Shel SilversteinAn Absurdest on Reality

My name’s Derek Peters and I’ve been working as an intern this summer on the Studs Terkel Radio Archive project at WFMT. I host a radio show on my college radio station where I interview writers of all kinds about their craft. Listening to Studs this summer made me reconsider how I interact with people, both on-air and off. It might be obvious that I could learn how to better formulate an on-air introduction of a guest by listening to Studs and how I can turn an interview into a conversation. What might be less obvious is how, by listening to Studs and reading his books, I learned how to have a more genuine interest in all different types of people.

There’s currently a crew of construction workers tearing down the building next to mine. They’ve been working all summer—roughly the same amount of time I’ve been listening to Studs. Early in the summer, I’d walk by them on the jobsite in the morning and not think about them at all. I’d walk right by, only glancing at the heavy machinery to make sure I wasn’t about to get showered with debris. But now, after two and a half months of listening to Studs interview everyday people with the same attention and interest he affords to stars like Muhammad Ali and Woody Allen, I find myself thinking every morning about the workers on that jobsite. I walk by each day and see if I can gauge their progress from the day before. I wonder how they might feel about the work they are doing. Are they satisfied with the progress they’re making each day? Is the foreman stressed because they might not finish in time? Do the crane operator’s hands shake, knowing that one bump of the controls could have devastating consequences? These are questions I believe Studs would ask them and they’re questions I’d genuinely like to know the answers to. Everybody has a story. Studs taught me that.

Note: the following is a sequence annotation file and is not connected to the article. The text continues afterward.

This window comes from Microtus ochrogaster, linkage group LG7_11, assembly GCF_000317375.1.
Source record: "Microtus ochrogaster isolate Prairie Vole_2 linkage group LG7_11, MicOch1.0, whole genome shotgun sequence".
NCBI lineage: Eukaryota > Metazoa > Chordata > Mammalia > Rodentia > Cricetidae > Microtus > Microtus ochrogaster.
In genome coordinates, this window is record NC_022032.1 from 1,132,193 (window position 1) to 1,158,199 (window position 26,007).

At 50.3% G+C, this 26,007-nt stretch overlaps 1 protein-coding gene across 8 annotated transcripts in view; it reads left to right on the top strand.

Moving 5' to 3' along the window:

Both Studs and Shel possess the gift of being able to discuss profound themes with simple words. While Studs reveals the human condition in the words of a bricklayer, Shel comments on the folly of man with a cartoon and a caption. It’s clear that they recognize this gift in each other, and from the opening minutes of the interview they have a genuine rapport. Together, the two criticize the softening of children’s stories in the name of political correctness, assess the aesthetic integrity cartoons, and debate the vitality of the younger generation. Often, they appear to be foils, but at the end of their conversation, when Shel makes an impassioned plea for more original voices in the world, it is clear to me that they are similar: both intently driven towards preserving the individuality of vox humana—the human voice.